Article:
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“I have sometimes been called a “big-game hunter,” but I dislike the term. I have been rather a wanderer in and worshiper of beautiful and unspoiled country, what some overcivilized and atrophied individuals call `The Waste-lands,’” outdoors writer and gun expert Townsend Whelen wrote in his book “On Your Own in the Wilderness.”
Whelen penned thousands of articles and countless words about the outdoors, guns, and ammunition for publications like “American Rifleman,” “Guns & Ammo,” “Field and Stream,” and others. He wasn’t a hunter who went out for the day, bagged game, then headed home. He believed in the whole experience of being outdoors away from civilization.
“To me hunting has always been a very different affair. I have always saved up my holidays until I could have a real long hunt in the unspoiled country I love so much, and I never returned to “brick and mortar” until I had to, and always with regret,” he wrote in his book “Mister Rifleman.”
A Griffin & Howe Springfield Armory Model 1903 rifle, customized to Whelen’s very particular specifications and carried by him, will be on offer in the inaugural Premier Auction in Rock Island Auction Company’s Bedford, Texas location, Dec. 8-10.
This Griffin & Howe Springfield Armory Model 1903 was customized to legendary outdoors writer Townsend Whelen’s particular specifications when he was the superintendent of Springfield Armory. A barrel was set aside as well as the piece of walnut that would be used for the stock.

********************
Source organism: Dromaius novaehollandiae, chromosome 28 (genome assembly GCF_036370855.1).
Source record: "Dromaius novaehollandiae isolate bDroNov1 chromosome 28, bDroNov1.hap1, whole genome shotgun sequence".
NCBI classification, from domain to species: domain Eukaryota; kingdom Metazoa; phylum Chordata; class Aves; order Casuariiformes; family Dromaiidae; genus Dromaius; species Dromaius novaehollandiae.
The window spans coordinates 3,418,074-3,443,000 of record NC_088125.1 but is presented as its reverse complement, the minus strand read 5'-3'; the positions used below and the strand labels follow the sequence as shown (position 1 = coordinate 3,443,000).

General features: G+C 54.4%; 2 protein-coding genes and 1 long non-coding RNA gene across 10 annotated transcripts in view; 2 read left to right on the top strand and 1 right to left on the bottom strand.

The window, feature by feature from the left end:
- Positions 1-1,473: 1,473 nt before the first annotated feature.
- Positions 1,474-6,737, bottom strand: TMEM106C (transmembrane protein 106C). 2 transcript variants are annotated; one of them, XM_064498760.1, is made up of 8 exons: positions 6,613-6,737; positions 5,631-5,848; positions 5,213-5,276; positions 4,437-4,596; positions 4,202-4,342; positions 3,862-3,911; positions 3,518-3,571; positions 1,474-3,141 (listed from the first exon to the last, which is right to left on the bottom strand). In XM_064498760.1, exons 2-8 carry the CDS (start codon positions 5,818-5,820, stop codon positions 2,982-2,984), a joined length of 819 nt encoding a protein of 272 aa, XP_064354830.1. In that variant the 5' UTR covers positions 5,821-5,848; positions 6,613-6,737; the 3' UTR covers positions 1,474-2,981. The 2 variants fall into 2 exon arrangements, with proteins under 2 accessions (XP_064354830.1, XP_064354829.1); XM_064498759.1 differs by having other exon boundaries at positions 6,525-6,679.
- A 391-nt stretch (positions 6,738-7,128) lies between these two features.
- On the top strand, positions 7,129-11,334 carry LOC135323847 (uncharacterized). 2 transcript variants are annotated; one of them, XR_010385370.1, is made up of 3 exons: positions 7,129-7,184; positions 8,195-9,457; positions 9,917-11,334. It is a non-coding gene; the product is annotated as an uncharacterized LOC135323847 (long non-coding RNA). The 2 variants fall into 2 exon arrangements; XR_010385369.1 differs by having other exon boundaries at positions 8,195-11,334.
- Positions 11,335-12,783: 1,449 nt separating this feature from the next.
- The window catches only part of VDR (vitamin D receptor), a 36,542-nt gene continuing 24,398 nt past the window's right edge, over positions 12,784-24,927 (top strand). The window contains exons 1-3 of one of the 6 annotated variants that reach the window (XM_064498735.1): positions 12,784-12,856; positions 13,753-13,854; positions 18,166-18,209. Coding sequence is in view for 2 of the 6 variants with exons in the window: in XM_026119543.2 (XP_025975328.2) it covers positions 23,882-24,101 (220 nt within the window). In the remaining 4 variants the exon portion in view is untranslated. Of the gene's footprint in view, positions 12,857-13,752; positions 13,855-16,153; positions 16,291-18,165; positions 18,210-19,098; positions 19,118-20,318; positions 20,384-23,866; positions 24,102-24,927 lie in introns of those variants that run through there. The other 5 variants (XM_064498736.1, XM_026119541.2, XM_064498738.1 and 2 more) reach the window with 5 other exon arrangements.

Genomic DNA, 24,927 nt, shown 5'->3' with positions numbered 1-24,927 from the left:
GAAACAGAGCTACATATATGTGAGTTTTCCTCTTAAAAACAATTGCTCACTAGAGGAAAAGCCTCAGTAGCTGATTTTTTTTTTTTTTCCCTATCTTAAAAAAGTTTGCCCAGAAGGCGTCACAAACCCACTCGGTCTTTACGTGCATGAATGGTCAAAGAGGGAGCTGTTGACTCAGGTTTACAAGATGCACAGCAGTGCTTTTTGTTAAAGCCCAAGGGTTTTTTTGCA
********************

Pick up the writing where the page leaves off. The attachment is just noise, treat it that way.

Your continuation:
Bolt action rifles took the world by storm at the turn of the 20th century. Designs such as the Springfield Model 1903 can handle higher-powered cartridges than their lever action counterparts thanks to their locking lugs. They also have a simpler action, are more reliable, and bring with them a reputation for accuracy. The Model 1903 was replaced by the semi-automatic M1 Garand in 1936, but the 1903 still served as the standard issue rifle during World War 2.
During manufacture, the Springfield Model 1903’s receiver started as a 5 lbs. piece of steel that was machined down to about 1 lbs. through nearly 100 machining operations. The gun enjoyed an excellent reputation, but was more from the .30-06 cartridge and workmanship than the gun itself, author Stuart Otteson wrote.
A career Army officer, Townsend Whelen was assigned to Springfield Arsenal in 1929 when he decided he would create “the finest” hunting rifle from the Springfield Model 1903, a bolt action gun he wrote about in “Mr. Rifleman,” starting with the barrel:
“… I determined that I would have made up the finest possible .30-06 Springfield hunting rifle that it was possible to construct. Accordingly I asked the foreman of the barrel shop to keep me in mind when his shop was making sporting type barrels, and when they turned out one that they deemed was perfect, to set it aside for me. To hold it six months, and then if they did not find a superior one, to let me have that one.”
In 1930 the armory found a barrel “not chambered, which star-gauging showed grooved .3080 inch, and bore .3000 inch for every inch of the bore, 24 inches long and that had been bored straight,” he wrote in “Mister Rifleman.” Star-gauging was the most accurate way of measuring the consistency of the lands and grooves of the bore diameter along the barrel length.
This Springfield Model 1903 received special attention from legendary outdoors writer Townsend Whelen, with a custom buttplate and a 2-1/4 Zeiss scope mounted on it. He grew tired of the scope and later changed it to a Weaver K 2.5 scope.